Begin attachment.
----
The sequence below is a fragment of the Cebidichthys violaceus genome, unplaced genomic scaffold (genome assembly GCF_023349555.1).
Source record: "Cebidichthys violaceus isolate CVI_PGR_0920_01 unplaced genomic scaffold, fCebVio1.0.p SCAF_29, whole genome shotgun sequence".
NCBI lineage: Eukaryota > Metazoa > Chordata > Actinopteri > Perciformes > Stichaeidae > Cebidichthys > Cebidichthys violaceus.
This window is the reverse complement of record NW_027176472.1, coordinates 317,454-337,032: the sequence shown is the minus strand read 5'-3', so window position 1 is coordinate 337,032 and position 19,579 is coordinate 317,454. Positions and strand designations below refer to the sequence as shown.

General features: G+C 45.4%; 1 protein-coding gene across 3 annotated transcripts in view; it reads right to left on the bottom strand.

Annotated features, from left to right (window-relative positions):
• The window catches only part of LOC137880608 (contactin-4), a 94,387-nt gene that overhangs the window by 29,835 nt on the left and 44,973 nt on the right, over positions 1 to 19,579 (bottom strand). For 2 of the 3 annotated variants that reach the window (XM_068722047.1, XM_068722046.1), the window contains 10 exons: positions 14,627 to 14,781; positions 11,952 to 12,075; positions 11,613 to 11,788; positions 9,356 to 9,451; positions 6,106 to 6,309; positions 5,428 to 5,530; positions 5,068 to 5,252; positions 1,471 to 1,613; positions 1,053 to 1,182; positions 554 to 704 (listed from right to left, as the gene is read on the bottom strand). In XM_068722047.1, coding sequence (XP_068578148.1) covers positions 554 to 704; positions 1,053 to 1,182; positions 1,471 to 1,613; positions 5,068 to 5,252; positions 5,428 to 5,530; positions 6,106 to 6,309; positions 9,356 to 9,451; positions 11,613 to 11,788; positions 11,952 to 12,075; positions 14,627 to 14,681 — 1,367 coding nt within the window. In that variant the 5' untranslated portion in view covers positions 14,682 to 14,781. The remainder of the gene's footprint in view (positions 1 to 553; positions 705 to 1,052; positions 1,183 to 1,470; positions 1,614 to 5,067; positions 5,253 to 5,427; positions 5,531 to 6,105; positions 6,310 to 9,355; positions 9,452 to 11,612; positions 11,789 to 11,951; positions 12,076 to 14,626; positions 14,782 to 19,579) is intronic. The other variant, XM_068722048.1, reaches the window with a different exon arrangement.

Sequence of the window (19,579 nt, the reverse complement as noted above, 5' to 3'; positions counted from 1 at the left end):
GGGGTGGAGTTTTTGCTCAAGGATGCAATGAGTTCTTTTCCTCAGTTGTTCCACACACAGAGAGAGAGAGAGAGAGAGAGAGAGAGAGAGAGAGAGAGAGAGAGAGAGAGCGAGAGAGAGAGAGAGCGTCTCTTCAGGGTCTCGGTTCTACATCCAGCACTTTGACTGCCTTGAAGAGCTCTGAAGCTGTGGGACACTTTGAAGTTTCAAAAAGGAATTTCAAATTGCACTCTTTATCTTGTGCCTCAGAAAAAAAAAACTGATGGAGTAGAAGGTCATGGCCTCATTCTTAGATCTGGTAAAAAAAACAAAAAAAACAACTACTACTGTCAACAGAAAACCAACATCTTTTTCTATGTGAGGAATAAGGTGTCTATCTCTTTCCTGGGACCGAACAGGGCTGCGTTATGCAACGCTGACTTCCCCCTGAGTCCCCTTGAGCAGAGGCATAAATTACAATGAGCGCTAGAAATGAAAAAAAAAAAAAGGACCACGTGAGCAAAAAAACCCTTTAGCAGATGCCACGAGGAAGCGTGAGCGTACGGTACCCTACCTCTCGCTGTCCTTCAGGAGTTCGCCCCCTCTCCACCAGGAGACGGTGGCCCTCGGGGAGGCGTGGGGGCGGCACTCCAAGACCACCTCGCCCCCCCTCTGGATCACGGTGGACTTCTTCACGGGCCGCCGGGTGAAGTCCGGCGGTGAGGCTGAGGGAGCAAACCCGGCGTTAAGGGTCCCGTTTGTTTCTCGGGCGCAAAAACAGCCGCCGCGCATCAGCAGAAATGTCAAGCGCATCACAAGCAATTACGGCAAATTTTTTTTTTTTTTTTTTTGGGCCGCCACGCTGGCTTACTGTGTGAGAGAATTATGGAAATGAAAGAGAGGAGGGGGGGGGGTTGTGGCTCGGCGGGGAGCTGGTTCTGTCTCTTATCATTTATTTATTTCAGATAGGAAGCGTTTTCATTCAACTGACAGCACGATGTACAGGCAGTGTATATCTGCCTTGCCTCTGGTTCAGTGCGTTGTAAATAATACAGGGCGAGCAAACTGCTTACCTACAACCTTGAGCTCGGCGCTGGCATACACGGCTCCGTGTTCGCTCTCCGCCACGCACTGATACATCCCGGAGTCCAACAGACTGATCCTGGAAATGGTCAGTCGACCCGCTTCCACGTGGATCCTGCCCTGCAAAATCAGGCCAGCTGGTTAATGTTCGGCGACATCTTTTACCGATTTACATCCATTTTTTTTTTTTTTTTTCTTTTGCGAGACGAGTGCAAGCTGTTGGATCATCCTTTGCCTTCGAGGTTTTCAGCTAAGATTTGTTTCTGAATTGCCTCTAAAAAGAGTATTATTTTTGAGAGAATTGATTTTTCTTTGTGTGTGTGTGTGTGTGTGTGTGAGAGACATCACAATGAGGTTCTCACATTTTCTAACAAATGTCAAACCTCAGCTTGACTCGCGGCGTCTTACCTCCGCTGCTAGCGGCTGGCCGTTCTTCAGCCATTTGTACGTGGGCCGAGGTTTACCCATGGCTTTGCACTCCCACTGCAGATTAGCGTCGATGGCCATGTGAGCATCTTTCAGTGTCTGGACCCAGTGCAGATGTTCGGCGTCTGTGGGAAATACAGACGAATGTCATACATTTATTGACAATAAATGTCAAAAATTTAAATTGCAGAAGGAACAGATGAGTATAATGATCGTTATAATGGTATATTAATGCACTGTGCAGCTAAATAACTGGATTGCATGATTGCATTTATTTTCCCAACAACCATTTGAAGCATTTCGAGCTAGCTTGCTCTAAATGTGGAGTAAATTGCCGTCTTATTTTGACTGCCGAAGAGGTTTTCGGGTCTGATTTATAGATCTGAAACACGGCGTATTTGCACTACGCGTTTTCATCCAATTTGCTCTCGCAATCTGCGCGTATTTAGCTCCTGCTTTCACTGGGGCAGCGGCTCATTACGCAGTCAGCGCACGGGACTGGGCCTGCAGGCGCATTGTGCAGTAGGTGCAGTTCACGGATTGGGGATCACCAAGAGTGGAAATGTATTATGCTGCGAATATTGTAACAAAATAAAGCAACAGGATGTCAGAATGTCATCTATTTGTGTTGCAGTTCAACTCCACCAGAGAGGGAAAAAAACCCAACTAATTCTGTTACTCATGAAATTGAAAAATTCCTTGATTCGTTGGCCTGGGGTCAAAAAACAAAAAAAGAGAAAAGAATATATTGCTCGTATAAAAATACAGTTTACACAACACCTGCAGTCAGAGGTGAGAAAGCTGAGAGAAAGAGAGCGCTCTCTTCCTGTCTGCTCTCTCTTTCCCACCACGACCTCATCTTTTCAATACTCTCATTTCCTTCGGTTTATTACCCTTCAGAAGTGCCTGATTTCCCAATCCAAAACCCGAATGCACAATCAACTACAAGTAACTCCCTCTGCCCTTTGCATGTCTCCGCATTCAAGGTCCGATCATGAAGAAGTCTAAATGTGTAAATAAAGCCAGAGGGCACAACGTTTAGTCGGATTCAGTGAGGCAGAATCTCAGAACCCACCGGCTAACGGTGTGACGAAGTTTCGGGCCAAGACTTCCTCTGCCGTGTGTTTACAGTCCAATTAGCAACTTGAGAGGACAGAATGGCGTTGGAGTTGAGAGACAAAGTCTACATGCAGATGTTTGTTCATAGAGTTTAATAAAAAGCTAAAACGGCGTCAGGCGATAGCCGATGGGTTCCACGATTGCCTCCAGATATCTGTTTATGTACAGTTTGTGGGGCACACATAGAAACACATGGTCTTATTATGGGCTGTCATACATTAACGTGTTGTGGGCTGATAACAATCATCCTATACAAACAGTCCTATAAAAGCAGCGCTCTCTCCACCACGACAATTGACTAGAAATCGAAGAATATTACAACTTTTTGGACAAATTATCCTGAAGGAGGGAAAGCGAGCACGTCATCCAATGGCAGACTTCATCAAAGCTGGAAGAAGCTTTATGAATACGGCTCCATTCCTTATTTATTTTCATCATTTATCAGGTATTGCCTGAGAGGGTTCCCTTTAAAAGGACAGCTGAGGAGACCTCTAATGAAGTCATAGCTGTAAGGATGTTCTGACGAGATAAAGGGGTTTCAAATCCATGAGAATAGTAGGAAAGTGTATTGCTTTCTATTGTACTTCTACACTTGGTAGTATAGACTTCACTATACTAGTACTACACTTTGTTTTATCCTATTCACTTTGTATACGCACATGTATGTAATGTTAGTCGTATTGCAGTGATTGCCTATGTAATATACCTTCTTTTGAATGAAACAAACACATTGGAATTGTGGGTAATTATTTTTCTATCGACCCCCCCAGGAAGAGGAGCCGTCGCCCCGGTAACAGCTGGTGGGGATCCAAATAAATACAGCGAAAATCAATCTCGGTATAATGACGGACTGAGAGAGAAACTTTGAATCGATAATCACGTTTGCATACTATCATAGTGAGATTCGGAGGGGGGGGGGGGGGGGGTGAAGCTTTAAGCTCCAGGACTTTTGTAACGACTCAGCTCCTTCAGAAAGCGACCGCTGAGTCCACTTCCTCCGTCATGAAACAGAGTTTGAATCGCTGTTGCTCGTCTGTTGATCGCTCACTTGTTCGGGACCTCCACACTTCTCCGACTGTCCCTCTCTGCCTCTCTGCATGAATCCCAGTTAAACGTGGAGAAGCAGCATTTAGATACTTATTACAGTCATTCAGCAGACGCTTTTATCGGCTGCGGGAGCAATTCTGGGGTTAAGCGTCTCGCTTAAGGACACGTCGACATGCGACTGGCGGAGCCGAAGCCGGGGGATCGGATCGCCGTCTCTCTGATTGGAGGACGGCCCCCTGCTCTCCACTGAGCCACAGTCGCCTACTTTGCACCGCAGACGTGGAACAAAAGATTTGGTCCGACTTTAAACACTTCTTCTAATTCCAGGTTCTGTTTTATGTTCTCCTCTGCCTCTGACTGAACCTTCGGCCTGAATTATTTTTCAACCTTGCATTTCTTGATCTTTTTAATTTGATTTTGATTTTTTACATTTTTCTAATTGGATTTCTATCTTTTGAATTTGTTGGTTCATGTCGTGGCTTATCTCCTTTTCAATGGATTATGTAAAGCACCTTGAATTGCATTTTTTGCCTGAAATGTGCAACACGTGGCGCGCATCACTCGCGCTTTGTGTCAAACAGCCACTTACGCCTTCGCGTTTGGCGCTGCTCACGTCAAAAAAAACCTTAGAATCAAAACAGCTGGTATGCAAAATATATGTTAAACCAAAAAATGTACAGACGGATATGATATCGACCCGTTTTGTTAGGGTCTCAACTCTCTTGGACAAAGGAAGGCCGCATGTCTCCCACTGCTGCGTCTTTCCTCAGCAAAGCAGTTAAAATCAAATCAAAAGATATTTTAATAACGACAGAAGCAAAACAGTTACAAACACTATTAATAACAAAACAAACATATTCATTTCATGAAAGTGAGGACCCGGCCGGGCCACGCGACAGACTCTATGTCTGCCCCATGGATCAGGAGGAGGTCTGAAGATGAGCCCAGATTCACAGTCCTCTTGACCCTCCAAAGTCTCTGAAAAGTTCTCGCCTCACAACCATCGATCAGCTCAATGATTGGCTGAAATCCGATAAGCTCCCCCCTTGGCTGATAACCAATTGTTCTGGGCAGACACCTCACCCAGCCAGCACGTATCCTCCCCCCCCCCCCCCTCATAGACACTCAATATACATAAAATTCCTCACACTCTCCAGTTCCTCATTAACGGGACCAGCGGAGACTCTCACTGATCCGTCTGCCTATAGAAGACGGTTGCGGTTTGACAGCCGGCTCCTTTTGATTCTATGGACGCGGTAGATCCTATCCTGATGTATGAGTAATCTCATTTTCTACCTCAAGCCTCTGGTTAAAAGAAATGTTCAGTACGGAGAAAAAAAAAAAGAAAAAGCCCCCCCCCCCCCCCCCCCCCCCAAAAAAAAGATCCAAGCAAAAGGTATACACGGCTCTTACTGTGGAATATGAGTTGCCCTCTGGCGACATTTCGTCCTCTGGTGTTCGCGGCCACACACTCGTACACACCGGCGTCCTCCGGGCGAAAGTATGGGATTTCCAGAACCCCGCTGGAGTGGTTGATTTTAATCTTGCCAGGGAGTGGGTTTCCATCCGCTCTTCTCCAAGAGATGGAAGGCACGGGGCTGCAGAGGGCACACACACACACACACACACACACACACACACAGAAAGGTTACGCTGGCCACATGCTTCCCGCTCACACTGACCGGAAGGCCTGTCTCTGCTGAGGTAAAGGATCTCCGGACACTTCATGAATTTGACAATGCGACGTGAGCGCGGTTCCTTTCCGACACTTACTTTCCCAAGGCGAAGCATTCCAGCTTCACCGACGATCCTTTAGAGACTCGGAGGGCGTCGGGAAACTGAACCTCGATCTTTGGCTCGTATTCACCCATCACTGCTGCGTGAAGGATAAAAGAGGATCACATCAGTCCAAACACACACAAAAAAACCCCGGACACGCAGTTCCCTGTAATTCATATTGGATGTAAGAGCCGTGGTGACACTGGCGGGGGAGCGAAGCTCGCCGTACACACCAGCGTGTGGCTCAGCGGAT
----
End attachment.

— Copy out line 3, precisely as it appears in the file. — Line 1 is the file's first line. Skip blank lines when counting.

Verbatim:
NCBI lineage: Eukaryota > Metazoa > Chordata > Actinopteri > Perciformes > Stichaeidae > Cebidichthys > Cebidichthys violaceus.